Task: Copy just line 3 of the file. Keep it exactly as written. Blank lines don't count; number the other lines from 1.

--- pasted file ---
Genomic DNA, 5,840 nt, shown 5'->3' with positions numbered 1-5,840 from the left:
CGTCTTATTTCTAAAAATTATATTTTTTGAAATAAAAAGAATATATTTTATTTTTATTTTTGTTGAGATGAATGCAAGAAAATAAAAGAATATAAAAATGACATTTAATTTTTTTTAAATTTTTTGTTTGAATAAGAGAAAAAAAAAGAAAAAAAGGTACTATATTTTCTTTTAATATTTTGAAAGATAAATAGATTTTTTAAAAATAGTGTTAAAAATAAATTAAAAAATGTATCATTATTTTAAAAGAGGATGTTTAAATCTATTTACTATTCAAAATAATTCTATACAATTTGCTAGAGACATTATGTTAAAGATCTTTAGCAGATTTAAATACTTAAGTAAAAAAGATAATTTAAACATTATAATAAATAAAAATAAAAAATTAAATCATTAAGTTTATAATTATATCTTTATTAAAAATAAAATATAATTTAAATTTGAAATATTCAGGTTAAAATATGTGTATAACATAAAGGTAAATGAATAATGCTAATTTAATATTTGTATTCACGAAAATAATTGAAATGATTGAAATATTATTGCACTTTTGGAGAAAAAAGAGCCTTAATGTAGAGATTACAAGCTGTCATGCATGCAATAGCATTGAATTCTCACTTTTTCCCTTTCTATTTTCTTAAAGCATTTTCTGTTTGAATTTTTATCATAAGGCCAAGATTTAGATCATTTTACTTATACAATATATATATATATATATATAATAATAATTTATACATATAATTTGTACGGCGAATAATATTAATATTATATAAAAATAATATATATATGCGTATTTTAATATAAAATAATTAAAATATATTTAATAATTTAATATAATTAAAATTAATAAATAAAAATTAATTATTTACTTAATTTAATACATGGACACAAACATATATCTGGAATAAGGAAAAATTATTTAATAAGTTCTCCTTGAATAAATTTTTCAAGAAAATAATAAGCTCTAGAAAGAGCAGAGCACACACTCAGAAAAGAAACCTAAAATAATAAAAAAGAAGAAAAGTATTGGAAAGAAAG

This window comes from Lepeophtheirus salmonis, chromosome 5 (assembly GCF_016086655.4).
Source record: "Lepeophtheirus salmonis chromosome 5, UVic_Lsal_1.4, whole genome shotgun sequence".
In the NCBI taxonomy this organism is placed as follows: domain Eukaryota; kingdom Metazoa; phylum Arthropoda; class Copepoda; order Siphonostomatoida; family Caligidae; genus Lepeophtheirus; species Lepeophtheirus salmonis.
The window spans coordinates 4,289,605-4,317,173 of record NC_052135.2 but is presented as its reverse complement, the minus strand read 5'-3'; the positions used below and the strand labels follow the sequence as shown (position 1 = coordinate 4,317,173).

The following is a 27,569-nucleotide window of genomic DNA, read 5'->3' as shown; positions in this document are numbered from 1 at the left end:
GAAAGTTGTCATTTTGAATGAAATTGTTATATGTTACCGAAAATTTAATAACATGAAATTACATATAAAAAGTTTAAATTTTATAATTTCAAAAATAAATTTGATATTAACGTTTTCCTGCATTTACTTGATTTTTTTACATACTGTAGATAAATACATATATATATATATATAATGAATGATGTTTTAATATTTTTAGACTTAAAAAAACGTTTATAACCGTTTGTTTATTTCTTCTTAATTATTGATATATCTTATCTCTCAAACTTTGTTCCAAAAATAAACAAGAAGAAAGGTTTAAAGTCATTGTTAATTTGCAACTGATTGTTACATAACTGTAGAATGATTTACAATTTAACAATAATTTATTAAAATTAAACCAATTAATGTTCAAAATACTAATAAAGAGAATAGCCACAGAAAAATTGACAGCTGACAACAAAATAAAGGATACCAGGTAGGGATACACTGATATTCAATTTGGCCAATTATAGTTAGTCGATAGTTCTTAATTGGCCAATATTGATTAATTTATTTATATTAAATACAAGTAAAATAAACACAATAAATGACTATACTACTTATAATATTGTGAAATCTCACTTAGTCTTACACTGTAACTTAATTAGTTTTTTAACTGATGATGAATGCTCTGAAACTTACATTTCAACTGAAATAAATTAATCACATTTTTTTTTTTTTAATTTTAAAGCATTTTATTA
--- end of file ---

This window comes from Lepeophtheirus salmonis, chromosome 5 (assembly GCF_016086655.4).